The decision to call off the Poonch operations against the militants is a poor testimony of Indian Army's strategy and defense preparedness
By Hardnews Bureau
There are a lot of red faces in the country's defence establishment after army called off its operations to flush out terrorists holed up in the Mendher forest area of Jammu. The operation was called off after nine days, when the army realised that the militants, who were exchanging fire with them, had seemingly escaped back to Pakistan- the Line of Control is about 20 kilometers from the place of encounter.
What is causing disquiet within the army establishment is the manner in which the entire operation was conducted. Army committed 1,500 troops for this operation to smoke out 10 militants, but despite brave noises could not really do much. Army's claim that they had shot down four militants in this violent face-off could not get substantiated. On the other hand, army lost couple of its men.
While there is unanimity that the conditions around the Mendher forest, due to extreme cold and fog, were forbidding to mount an attack at the militants holed up in the caves, there is nothing that prevented the armed forces to use new technology or techniques to neuter the belligerents. There were news reports emanating from army sources that the troops were cramped due to the absence of night vision glasses. These reports, claimed, that with night vision glasses the Special Forces would have attacked the militants in the night. It is difficult to believe that ten militants got away as the Indian army did not have night vision glasses.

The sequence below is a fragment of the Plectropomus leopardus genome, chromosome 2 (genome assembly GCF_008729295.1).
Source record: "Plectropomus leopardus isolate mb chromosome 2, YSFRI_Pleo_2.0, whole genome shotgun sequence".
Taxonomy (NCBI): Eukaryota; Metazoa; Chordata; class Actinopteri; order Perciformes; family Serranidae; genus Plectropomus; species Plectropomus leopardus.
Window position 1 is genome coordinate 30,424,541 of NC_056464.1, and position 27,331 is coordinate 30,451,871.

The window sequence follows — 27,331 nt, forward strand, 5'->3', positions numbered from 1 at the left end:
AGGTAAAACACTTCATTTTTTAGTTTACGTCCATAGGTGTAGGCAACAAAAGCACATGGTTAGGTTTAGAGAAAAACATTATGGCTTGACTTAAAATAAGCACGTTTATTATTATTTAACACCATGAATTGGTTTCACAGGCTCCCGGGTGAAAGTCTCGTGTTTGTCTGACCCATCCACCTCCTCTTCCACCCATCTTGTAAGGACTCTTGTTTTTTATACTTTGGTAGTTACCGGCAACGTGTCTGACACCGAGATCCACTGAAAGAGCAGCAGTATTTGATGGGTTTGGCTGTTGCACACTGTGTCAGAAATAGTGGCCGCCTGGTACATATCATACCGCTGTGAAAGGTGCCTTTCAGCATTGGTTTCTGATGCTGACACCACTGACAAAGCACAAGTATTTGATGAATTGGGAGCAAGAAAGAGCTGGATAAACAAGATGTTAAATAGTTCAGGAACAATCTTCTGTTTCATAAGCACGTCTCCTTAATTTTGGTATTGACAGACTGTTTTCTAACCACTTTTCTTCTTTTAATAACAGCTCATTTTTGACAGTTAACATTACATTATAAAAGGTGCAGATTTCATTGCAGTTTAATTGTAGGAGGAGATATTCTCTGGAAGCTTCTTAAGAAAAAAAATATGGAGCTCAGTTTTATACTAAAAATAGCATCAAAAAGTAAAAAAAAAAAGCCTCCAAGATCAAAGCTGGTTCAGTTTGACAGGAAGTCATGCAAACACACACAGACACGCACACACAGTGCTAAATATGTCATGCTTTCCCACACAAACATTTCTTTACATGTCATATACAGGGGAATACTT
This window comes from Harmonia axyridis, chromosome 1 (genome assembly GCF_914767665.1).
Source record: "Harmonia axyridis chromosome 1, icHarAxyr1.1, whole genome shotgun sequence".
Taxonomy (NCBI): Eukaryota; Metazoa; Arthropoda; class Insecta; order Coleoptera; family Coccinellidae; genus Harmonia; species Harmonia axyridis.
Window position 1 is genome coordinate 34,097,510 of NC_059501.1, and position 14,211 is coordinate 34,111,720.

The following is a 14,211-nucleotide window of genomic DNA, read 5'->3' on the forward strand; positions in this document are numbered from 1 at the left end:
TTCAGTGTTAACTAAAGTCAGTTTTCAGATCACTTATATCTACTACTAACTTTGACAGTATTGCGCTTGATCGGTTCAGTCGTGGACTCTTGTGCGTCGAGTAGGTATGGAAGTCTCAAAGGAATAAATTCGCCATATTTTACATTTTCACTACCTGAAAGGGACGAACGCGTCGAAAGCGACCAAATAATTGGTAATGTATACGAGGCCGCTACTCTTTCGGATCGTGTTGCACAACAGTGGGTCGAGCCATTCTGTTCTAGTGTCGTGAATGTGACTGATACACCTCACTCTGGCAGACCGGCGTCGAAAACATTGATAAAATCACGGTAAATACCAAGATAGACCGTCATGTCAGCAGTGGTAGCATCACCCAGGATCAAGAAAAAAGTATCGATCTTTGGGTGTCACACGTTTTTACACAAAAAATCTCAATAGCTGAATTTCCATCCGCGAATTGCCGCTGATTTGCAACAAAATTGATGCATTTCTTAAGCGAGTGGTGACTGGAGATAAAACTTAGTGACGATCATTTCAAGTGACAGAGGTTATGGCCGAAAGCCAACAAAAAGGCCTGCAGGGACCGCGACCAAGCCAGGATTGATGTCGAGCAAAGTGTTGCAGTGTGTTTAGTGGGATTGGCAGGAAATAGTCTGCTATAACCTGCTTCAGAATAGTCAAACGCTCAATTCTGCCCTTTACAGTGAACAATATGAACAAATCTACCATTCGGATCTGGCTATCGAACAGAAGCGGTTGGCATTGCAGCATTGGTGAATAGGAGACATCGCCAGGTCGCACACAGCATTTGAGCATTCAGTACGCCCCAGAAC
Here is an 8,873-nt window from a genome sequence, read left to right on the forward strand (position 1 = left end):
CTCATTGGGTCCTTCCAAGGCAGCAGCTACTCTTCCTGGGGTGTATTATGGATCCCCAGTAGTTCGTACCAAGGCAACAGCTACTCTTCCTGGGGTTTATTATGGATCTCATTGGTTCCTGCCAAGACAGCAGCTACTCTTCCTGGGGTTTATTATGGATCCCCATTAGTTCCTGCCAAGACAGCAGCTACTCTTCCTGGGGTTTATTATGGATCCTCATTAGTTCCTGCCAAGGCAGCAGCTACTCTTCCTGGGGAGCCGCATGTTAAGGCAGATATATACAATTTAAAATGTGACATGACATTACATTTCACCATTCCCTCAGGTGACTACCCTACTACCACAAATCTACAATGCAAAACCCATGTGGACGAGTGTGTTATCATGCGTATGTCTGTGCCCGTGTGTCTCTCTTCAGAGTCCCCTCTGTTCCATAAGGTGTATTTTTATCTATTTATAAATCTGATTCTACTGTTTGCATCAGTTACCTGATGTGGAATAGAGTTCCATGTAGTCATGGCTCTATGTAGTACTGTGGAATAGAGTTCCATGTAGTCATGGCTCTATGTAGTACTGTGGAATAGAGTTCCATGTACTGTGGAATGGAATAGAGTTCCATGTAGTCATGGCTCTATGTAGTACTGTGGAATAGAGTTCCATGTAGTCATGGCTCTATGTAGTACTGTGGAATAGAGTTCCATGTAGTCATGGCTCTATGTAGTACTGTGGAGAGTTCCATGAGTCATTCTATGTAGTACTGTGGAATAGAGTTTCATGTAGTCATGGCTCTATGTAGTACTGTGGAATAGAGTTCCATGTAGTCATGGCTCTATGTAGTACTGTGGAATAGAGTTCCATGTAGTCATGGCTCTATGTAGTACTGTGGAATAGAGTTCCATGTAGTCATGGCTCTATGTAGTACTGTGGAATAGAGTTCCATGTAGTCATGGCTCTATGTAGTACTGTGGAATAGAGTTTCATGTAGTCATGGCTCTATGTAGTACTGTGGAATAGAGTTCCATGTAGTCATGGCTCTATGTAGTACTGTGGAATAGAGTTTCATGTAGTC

The problem, as defence expert's claim, lies in the inflexible ways of the Indian army. "Why couldn't the army use helicopter gun ships, they could have got a sense of the location of the militants as well as their numbers," explained this expert to Hardnews. Others share his view and feel that such a face-off could have been used as an opportunity for the army to test new methods and technology to fight terror. Even in the case of the recent Mumbai attacks, experts felt that the Indian commandoes took far longer to secure the hotels and other places from the terrorists. "It was embarrassing to see Indian commandoes struggle to kill the terrorists," says an NRI businessman to Hardnews, who watched the wall to wall coverage of the Mumbai siege in New York.
Armed forces may have been celebrated for their valor during the Kargil War and now Mumbai terror attacks, but they look quite short on imagination and strategy. It is important for them to absorb lessons from the way modern armed forces are fighting urban terror in different theaters of war. Also, military planners need to cherry pick defence equipment that would most satisfy our needs rather than buy what the arms manufacturers are pushing to us. Till that happens, Indian army, despite all the bluster by retired defence personnel, would not be in a position to give a bloody nose to the Pakistanis.